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Last Updated: Friday, 15 April 2005, 09:31 GMT 10:31 UK
1997: Labour landslide ends Tory rule
KEY RESULTS
Tony Blair surrounded by supporters as he goes to Downing Street
LABOUR VICTORY
Con: 165 seats (30.7% share)
Lab: 419 seats (43.2% share)
Lib: 46 seats (16.8% share)

In 1997 Labour ended 18 years in the political wilderness in spectacular style.

The party returned to power with a parliamentary landslide, winning the biggest majority held by any government since 1935.

Tony Blair's New Labour had gained a staggering 179-seat overall majority in the Commons as the Conservatives were tossed aside by the voters.

The election also saw the Liberal Democrats put in a remarkable performance, more than doubling their number of MPs despite taking a reduced share of the vote compared with 1992.

In the election's aftermath, commentators speculated whether it was at all possible for the Conservatives to overturn such a huge majority in a single election.

Battlefield

John Major had virtually no honeymoon period after his election victory in 1992.

Within months of the Tories' fourth election win on the trot, events were to take place that went a long way to losing them the next contest before it was even on the political horizon.

John and Norma Major are driven away from Downing Street after he lost the election
Norma Major was in tears as the couple left Downing Street for the last time
In September 1992 the pound spectacularly crashed out of the European Exchange Rate Mechanism. With the Tories' reputation for economic excellence in shreds, from this stage on Labour was ascendant in the polls.

The whole of the parliament was dominated by open Tory feuding on Europe and this bickering was responsible for the government's defeat on the Maastricht Bill in 1993 as well as for John Redwood's 1995 leadership challenge.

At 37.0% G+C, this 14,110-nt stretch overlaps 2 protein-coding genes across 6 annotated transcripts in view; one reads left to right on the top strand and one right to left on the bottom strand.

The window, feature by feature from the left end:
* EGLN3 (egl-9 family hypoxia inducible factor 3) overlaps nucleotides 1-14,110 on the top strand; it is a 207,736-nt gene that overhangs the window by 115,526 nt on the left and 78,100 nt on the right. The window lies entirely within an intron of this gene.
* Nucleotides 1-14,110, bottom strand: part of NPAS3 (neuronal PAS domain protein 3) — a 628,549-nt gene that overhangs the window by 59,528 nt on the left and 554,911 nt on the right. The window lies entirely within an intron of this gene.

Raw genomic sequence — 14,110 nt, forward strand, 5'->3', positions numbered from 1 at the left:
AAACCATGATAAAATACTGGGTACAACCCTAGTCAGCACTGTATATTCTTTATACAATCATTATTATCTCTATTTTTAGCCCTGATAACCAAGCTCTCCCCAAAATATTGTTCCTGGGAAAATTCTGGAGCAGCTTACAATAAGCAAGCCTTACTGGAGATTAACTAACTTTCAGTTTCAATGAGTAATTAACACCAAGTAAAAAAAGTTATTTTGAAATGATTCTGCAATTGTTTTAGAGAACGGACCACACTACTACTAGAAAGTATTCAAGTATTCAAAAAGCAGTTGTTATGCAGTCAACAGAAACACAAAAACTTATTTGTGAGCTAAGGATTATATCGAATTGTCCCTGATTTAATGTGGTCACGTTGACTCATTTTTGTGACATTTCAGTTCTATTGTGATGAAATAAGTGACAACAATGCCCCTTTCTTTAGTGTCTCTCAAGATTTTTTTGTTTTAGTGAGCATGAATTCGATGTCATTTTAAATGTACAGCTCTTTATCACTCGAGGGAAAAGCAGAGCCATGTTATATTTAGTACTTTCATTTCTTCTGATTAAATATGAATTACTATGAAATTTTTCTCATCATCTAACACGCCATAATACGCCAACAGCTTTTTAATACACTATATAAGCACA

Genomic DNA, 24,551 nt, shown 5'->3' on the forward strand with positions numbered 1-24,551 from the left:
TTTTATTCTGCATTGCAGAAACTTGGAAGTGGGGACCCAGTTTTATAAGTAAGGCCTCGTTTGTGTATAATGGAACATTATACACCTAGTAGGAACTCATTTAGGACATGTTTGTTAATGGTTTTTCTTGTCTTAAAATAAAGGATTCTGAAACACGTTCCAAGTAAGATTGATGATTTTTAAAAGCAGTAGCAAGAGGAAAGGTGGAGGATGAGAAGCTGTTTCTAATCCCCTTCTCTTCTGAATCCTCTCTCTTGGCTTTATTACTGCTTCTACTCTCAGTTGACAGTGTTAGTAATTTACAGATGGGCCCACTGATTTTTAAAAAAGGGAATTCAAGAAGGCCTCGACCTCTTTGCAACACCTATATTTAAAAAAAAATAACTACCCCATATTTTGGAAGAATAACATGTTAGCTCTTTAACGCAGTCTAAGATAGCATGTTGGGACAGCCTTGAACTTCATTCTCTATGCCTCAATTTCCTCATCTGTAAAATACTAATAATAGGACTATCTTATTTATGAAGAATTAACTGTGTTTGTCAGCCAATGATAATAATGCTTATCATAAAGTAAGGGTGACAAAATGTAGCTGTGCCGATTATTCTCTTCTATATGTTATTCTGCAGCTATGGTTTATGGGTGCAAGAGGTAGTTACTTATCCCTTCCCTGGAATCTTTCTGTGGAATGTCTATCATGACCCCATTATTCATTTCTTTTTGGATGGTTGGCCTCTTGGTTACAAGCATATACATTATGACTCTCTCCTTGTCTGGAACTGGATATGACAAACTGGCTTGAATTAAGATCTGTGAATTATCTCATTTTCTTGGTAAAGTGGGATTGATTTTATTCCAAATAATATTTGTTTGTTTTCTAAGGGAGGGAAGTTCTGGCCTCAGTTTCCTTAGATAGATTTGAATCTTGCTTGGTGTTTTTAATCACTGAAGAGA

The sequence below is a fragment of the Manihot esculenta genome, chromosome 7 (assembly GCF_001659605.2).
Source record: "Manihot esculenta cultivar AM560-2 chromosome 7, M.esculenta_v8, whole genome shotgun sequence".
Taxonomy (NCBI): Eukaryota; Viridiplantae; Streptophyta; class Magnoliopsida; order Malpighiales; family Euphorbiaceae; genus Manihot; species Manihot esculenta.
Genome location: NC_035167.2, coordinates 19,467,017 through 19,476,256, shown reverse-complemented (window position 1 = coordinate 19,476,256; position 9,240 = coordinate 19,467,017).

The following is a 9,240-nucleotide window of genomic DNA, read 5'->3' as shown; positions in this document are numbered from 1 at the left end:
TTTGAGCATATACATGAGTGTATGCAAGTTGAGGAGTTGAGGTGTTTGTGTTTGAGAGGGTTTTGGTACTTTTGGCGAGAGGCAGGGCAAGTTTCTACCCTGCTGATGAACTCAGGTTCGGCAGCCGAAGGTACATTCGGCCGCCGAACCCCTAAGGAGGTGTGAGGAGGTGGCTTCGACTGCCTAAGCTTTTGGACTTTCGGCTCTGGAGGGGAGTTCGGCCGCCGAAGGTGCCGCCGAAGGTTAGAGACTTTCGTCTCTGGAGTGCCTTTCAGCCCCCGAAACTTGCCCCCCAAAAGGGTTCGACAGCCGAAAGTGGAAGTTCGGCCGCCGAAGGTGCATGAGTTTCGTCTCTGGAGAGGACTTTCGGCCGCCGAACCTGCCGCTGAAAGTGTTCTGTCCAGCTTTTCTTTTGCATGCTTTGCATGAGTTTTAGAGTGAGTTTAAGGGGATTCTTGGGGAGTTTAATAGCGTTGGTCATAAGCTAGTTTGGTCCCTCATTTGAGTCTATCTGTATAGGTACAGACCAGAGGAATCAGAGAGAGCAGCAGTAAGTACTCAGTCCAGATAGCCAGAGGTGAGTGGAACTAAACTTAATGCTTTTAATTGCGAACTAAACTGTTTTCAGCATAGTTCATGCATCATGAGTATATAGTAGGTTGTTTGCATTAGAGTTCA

Sleaze, as well as splits, also hit the party with 12 resignations from office taking place over allegations of personal impropriety, among the most famous being Jonathan Aitken and Neil Hamilton.

Labour also had an eventful parliament. John Smith replaced Neil Kinnock as leader, but died of a heart attack in May 1994.

He was replaced by the shadow home secretary, Tony Blair.

Under Blair the "modernisation" process set in train by Neil Kinnock stepped up several gears, as the party ditched the commitment to nationalisation set out in Clause IV of its constitution and took to referring to itself as New Labour.

With Blair at the helm the polls briefly registered a Labour lead over the Tories' of above 30%. After the best part of 20 years in opposition, Labour's return to power at the next election looked a sure thing.

Campaign

John Major left it until the last possible minute before calling the 1997 election, in the hope that the "feel-good factor" that accompanies economic prosperity would turn around Tory fortunes in the polls.

Unluckily for him, it never did.

Left with little alternative, Major hoped a long campaign - six weeks, from 17 March to polling day on 1 May - would expose New Labour's policies to scrutiny and see the party's relatively inexperienced leadership crack under pressure.

But in the face of a professional, super-disciplined and highly cautious campaign by a Labour Party fearful of losing an election it was overwhelmingly expected to win, the Tory strategy had little impact.

Labour had adopted campaigning techniques from the US, including a rapid rebuttal unit designed to ensure a swift and sure response to any Conservative attacks on the party.

The party's campaigners were kept ruthlessly on-message for the duration by fax, bleeper and mobile phone.

Throughout the campaign the Tories experienced nothing but bad news. The Sun newspaper turned traitor on the party it had energetically championed at the previous four elections, now coming out for New Labour.

Sleaze blew the Tory campaign off course. An MP was revealed to be having an affair with a night-club hostess.

And as the long weeks passed the Tories failed to land any punches on New Labour. Even the old bogey of Labour's relations with the unions failed to chime with many voters - many of whom had never lived under a Labour government.

Christine and Neil Hamiton at the count
Neil Hamilton lost his Tatton seat to independent candidate Martin Bell
With Tory splits on Europe on painful display throughout the campaign Major's party did much of Labour's work for it.